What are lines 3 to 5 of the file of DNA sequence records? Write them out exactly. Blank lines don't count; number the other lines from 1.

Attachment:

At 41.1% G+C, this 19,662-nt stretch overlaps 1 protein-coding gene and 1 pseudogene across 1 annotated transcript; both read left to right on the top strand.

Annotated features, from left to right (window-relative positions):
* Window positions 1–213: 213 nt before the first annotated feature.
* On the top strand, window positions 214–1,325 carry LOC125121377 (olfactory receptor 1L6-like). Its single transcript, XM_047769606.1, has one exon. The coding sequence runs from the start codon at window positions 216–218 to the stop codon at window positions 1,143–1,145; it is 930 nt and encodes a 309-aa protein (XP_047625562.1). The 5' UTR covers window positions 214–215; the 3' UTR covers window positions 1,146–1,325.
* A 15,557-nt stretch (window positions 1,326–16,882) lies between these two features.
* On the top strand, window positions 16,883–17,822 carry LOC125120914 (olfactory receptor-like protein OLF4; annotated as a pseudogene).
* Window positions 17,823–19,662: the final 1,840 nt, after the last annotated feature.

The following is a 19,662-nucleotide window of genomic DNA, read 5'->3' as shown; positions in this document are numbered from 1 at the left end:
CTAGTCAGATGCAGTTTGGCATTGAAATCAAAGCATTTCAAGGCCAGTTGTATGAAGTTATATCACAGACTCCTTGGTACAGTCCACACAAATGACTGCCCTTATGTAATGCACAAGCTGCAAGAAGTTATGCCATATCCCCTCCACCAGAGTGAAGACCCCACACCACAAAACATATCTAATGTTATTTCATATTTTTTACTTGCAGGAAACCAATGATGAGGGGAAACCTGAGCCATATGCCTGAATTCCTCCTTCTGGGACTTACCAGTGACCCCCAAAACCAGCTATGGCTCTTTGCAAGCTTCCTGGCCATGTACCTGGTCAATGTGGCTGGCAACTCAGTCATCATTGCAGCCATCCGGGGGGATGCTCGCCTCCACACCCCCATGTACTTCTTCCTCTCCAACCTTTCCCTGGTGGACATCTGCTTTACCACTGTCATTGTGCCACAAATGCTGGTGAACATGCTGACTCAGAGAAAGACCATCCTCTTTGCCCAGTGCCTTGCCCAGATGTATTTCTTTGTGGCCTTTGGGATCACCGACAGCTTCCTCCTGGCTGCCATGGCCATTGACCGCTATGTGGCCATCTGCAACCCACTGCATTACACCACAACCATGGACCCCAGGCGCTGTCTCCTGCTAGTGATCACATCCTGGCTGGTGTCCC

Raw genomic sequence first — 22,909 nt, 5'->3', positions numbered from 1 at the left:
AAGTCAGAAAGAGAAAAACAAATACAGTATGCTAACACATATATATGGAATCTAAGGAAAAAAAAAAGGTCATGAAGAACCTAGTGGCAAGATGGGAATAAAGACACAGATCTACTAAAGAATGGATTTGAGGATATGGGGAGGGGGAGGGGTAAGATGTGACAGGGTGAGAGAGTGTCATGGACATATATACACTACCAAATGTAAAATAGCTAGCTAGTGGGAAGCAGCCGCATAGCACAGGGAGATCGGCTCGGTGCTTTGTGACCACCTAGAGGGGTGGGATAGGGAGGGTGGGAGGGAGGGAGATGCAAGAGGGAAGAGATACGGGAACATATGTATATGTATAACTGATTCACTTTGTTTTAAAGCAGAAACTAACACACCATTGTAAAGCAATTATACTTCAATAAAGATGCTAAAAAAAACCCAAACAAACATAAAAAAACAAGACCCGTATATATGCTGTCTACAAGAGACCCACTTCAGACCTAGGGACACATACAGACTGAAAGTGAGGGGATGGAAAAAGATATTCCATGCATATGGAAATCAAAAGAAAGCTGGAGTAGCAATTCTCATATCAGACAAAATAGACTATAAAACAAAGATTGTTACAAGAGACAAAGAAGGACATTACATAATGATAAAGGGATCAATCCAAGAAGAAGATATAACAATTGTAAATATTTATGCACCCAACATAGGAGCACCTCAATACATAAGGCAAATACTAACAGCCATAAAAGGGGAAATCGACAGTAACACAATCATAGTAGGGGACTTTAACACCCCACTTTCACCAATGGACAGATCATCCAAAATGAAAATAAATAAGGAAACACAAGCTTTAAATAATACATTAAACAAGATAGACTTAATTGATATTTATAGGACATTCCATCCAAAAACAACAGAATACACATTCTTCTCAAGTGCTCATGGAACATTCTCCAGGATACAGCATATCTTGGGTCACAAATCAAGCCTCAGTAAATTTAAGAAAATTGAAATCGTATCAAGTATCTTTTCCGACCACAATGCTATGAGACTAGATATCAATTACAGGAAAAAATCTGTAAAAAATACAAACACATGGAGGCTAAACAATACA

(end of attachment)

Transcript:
* Window positions 1–213: 213 nt before the first annotated feature.
* On the top strand, window positions 214–1,325 carry LOC125121377 (olfactory receptor 1L6-like). Its single transcript, XM_047769606.1, has one exon. The coding sequence runs from the start codon at window positions 216–218 to the stop codon at window positions 1,143–1,145; it is 930 nt and encodes a 309-aa protein (XP_047625562.1). The 5' UTR covers window positions 214–215; the 3' UTR covers window positions 1,146–1,325.
* A 15,557-nt stretch (window positions 1,326–16,882) lies between these two features.